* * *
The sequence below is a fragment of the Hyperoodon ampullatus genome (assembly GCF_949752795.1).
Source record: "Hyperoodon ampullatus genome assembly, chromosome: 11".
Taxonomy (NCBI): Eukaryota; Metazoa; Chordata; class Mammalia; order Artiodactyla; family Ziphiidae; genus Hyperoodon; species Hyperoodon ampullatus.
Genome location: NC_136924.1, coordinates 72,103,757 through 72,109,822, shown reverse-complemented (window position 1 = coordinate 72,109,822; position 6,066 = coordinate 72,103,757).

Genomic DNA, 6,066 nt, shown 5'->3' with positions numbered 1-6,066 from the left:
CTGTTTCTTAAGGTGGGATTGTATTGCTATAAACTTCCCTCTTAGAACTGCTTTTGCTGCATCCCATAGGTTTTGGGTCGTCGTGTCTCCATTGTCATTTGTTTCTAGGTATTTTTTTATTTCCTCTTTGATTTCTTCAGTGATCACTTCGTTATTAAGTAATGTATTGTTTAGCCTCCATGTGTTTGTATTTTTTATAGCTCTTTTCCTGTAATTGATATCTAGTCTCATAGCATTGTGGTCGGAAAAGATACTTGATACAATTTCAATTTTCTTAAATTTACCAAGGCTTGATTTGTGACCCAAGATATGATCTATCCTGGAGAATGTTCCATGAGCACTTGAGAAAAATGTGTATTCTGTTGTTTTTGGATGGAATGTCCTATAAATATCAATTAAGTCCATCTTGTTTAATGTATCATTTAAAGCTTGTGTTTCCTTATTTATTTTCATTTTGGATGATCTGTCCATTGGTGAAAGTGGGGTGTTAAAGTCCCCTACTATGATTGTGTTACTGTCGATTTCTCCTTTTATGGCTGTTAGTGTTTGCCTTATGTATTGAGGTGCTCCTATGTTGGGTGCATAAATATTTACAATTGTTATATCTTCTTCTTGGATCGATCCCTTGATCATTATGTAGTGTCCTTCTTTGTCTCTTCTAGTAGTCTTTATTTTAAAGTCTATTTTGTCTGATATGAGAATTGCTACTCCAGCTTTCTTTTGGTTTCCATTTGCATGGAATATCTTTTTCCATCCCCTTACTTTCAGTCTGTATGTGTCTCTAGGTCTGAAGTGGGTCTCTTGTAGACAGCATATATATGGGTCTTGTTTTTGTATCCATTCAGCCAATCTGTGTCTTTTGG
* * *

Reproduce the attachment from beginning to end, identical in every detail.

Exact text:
The sequence below is a fragment of the Hyperoodon ampullatus genome (assembly GCF_949752795.1).
Source record: "Hyperoodon ampullatus genome assembly, chromosome: 11".
Taxonomy (NCBI): Eukaryota; Metazoa; Chordata; class Mammalia; order Artiodactyla; family Ziphiidae; genus Hyperoodon; species Hyperoodon ampullatus.
Genome location: NC_136924.1, coordinates 72,103,757 through 72,109,822, shown reverse-complemented (window position 1 = coordinate 72,109,822; position 6,066 = coordinate 72,103,757).

Genomic DNA, 6,066 nt, shown 5'->3' with positions numbered 1-6,066 from the left:
CTGTTTCTTAAGGTGGGATTGTATTGCTATAAACTTCCCTCTTAGAACTGCTTTTGCTGCATCCCATAGGTTTTGGGTCGTCGTGTCTCCATTGTCATTTGTTTCTAGGTATTTTTTTATTTCCTCTTTGATTTCTTCAGTGATCACTTCGTTATTAAGTAATGTATTGTTTAGCCTCCATGTGTTTGTATTTTTTATAGCTCTTTTCCTGTAATTGATATCTAGTCTCATAGCATTGTGGTCGGAAAAGATACTTGATACAATTTCAATTTTCTTAAATTTACCAAGGCTTGATTTGTGACCCAAGATATGATCTATCCTGGAGAATGTTCCATGAGCACTTGAGAAAAATGTGTATTCTGTTGTTTTTGGATGGAATGTCCTATAAATATCAATTAAGTCCATCTTGTTTAATGTATCATTTAAAGCTTGTGTTTCCTTATTTATTTTCATTTTGGATGATCTGTCCATTGGTGAAAGTGGGGTGTTAAAGTCCCCTACTATGATTGTGTTACTGTCGATTTCTCCTTTTATGGCTGTTAGTGTTTGCCTTATGTATTGAGGTGCTCCTATGTTGGGTGCATAAATATTTACAATTGTTATATCTTCTTCTTGGATCGATCCCTTGATCATTATGTAGTGTCCTTCTTTGTCTCTTCTAGTAGTCTTTATTTTAAAGTCTATTTTGTCTGATATGAGAATTGCTACTCCAGCTTTCTTTTGGTTTCCATTTGCATGGAATATCTTTTTCCATCCCCTTACTTTCAGTCTGTATGTGTCTCTAGGTCTGAAGTGGGTCTCTTGTAGACAGCATATATATGGGTCTTGTTTTTGTATCCATTCAGCCAATCTGTGTCTTTTGG